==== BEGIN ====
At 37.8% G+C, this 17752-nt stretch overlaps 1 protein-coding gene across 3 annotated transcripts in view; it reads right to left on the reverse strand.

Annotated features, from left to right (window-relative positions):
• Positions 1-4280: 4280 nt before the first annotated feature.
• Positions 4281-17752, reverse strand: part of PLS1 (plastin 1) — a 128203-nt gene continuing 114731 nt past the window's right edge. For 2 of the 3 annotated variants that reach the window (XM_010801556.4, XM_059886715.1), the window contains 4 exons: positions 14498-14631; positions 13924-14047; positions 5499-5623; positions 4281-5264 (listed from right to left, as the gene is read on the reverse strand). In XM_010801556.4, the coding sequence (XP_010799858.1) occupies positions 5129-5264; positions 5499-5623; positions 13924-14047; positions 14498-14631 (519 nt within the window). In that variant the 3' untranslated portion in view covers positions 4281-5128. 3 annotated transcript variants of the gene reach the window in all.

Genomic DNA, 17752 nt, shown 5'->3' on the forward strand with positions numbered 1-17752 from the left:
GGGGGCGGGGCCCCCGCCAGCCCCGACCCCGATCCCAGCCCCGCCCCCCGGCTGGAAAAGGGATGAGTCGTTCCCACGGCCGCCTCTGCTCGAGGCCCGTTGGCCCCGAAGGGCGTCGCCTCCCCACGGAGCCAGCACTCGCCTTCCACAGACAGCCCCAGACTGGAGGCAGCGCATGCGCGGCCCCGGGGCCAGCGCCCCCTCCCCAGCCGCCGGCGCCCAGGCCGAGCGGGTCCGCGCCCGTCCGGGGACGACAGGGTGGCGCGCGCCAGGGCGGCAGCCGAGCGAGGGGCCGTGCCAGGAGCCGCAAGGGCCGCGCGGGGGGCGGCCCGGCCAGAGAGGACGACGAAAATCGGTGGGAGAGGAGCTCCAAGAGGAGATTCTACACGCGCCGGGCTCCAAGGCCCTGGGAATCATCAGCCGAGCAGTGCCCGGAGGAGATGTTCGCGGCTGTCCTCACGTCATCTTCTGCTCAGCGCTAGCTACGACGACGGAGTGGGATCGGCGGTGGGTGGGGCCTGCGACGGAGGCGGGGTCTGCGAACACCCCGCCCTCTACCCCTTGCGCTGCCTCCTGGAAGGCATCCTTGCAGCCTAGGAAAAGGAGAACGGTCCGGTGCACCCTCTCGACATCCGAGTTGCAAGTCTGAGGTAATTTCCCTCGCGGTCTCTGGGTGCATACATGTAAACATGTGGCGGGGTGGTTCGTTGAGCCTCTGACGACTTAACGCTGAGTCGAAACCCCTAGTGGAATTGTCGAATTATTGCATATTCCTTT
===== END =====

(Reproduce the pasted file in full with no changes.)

At 37.8% G+C, this 17752-nt stretch overlaps 1 protein-coding gene across 3 annotated transcripts in view; it reads right to left on the reverse strand.

Annotated features, from left to right (window-relative positions):
• Positions 1-4280: 4280 nt before the first annotated feature.
• Positions 4281-17752, reverse strand: part of PLS1 (plastin 1) — a 128203-nt gene continuing 114731 nt past the window's right edge. For 2 of the 3 annotated variants that reach the window (XM_010801556.4, XM_059886715.1), the window contains 4 exons: positions 14498-14631; positions 13924-14047; positions 5499-5623; positions 4281-5264 (listed from right to left, as the gene is read on the reverse strand). In XM_010801556.4, the coding sequence (XP_010799858.1) occupies positions 5129-5264; positions 5499-5623; positions 13924-14047; positions 14498-14631 (519 nt within the window). In that variant the 3' untranslated portion in view covers positions 4281-5128. 3 annotated transcript variants of the gene reach the window in all.

Genomic DNA, 17752 nt, shown 5'->3' on the forward strand with positions numbered 1-17752 from the left:
GGGGGCGGGGCCCCCGCCAGCCCCGACCCCGATCCCAGCCCCGCCCCCCGGCTGGAAAAGGGATGAGTCGTTCCCACGGCCGCCTCTGCTCGAGGCCCGTTGGCCCCGAAGGGCGTCGCCTCCCCACGGAGCCAGCACTCGCCTTCCACAGACAGCCCCAGACTGGAGGCAGCGCATGCGCGGCCCCGGGGCCAGCGCCCCCTCCCCAGCCGCCGGCGCCCAGGCCGAGCGGGTCCGCGCCCGTCCGGGGACGACAGGGTGGCGCGCGCCAGGGCGGCAGCCGAGCGAGGGGCCGTGCCAGGAGCCGCAAGGGCCGCGCGGGGGGCGGCCCGGCCAGAGAGGACGACGAAAATCGGTGGGAGAGGAGCTCCAAGAGGAGATTCTACACGCGCCGGGCTCCAAGGCCCTGGGAATCATCAGCCGAGCAGTGCCCGGAGGAGATGTTCGCGGCTGTCCTCACGTCATCTTCTGCTCAGCGCTAGCTACGACGACGGAGTGGGATCGGCGGTGGGTGGGGCCTGCGACGGAGGCGGGGTCTGCGAACACCCCGCCCTCTACCCCTTGCGCTGCCTCCTGGAAGGCATCCTTGCAGCCTAGGAAAAGGAGAACGGTCCGGTGCACCCTCTCGACATCCGAGTTGCAAGTCTGAGGTAATTTCCCTCGCGGTCTCTGGGTGCATACATGTAAACATGTGGCGGGGTGGTTCGTTGAGCCTCTGACGACTTAACGCTGAGTCGAAACCCCTAGTGGAATTGTCGAATTATTGCATATTCCTTT